PhD Project

The application of millimetre wave radar to the study of volcano-glacier interactions and ice-ocean interactions in conditions of reduced visibility.’

Supervisors: Dr Duncan Robertson, Dr David Macfarlane, Prof. Doug Benn (University of St Andrews), Prof. Brice Rea, Dr Matteo Spagnolo (University of Aberdeen) and Prof. Luca De Siena (Johannes Gutenberg University, Mainz).

Millimetre wave radar is a special type of imaging device that can see through most weather conditions and is portable in the field allowing rapid deployment for monitoring purposes. It essentially offers a compromise between high resolution imaging and propagation through atmospheric obscurants. The millimetre-wave group at the University of St Andrews have developed AVTIS (the All-weather Volcano Topography Imaging Sensor) for monitoring volcanic lava domes [1]. My PhD will develop this instrument for glacier remote sensing focussing on two case studies: ice-ocean interactions and glacio-volcanism.

AVTIS scanning at Rhone Glacier. Picture taken by W.D. Harcourt.

AVTIS is a real-aperture radar meaning it transmits a beam and measures the backscatter from a surface or target. Terrain backscatter is dependent on the dielectric properties of the material, the surface roughness and the local incidence angle. The Radar Cross Section (RCS) is a measure that quantifies the total backscatter from each of these components and the Normalised RCS (NRCS) corrects for changes in the beam footprint. I will quantify the NRCS of glacial ice at 94 GHz in order to provide a solid foundation for deployment of the system at other glaciers. This will also help to derive algorithms for terrain classification.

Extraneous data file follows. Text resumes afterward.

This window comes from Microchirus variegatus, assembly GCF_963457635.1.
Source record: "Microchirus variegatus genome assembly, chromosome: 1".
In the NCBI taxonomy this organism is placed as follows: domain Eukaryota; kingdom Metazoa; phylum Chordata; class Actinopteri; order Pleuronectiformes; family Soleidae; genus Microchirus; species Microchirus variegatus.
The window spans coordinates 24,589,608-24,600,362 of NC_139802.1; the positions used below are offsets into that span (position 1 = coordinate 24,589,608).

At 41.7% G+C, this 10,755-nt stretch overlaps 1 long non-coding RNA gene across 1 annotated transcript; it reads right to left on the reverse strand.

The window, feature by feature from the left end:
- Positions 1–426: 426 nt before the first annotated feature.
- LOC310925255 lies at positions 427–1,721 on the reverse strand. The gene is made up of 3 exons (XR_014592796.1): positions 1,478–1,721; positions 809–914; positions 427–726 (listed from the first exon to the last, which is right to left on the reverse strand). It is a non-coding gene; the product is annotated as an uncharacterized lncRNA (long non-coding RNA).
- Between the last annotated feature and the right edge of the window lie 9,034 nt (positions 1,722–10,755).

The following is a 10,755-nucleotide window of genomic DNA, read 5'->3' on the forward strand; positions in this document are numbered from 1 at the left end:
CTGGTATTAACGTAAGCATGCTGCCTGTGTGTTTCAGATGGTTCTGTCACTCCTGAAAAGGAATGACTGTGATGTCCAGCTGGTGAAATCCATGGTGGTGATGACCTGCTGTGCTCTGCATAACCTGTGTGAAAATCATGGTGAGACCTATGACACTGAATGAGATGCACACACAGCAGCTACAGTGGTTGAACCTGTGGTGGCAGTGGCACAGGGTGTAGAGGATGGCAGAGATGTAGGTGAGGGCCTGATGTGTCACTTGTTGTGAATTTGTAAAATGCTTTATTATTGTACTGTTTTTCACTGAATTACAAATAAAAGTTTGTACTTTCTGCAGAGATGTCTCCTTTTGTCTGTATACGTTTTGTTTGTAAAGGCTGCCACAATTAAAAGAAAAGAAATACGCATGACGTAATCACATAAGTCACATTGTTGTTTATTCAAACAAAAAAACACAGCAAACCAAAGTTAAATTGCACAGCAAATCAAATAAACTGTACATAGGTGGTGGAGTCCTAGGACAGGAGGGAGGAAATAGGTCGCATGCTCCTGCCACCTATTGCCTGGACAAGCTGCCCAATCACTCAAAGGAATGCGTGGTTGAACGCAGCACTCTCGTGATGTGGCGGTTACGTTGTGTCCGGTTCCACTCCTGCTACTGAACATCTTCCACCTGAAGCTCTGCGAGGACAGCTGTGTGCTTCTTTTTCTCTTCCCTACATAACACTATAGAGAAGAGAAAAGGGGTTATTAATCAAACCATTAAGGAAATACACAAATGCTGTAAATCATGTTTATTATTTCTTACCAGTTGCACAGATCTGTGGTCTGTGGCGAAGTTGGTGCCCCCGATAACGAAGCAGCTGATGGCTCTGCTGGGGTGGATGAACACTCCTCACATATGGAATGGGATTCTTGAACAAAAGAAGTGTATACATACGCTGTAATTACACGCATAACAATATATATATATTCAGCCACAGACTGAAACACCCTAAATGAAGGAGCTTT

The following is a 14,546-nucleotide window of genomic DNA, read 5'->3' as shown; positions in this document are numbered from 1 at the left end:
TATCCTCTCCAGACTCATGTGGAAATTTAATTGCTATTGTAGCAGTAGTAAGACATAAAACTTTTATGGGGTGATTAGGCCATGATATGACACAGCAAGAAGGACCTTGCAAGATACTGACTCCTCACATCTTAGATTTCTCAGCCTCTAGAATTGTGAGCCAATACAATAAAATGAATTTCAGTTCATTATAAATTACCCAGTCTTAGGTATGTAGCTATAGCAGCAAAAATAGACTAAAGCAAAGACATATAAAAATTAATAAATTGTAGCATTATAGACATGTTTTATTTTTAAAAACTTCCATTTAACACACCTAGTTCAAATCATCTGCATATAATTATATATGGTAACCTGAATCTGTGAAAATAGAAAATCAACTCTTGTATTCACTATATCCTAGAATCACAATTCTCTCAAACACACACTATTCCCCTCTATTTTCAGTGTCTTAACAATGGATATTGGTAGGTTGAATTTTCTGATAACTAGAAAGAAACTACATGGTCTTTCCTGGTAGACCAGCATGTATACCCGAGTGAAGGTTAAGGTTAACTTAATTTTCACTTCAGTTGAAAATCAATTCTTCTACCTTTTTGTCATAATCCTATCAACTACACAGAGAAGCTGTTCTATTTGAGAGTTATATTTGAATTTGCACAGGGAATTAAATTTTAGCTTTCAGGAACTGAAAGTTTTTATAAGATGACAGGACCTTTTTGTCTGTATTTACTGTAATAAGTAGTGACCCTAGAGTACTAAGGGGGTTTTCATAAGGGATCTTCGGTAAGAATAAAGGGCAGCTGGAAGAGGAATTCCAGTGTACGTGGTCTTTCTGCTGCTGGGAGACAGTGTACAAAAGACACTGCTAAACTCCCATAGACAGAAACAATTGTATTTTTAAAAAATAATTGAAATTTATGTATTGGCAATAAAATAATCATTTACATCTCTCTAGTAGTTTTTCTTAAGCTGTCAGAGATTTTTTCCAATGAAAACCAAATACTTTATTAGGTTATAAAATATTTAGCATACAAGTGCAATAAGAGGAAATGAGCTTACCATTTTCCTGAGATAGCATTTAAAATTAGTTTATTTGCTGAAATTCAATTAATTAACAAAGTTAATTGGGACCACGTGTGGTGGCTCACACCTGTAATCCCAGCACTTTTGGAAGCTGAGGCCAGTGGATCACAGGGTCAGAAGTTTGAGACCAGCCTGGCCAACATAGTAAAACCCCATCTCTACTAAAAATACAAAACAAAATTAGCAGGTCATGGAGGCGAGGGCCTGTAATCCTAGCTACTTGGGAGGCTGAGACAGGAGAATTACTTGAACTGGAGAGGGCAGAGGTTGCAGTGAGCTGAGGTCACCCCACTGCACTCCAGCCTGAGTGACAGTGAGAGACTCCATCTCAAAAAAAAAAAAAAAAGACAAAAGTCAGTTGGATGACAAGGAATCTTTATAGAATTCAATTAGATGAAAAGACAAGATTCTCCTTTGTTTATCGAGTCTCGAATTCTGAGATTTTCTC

These improvements in the design and analysis of millimetre wave radar will be used to deploy AVTIS at glaciers in order to monitor processes occurring at the ice-ocean interface and where volcanoes lie beneath an ice mass. The process of calving is still not fully understood and new insights have been provided by high resolution ground based sensors such as UAV photogrammetry and time-lapse cameras. However, these cannot operate in adverse weather conditions. Thus, ground-based radars offer a new opportunity to obtain high spatial and temporal resolution measurements of a glacier which can be used to understand glacier processes.

My research questions are:

  • What are the scattering properties of glacial ice at millimetre wavelengths?
  • To what extent does the beam footprint degrade the radar performance and can this be corrected for?
  • What information can be gained by using a millimetre-wave radar to study glacier-volcano and ice-ocean interactions.


[1] Macfarlane et al. (2013). Topographic and thermal mapping of volcanic terrain using the AVTIS ground-based 94-GHz dual-mode radar/radiometric imager, IEEE Transactions on Geoscience and Remote Sensing, 51, 455-472, doi: 10.1109/TGRS.2012.2202667.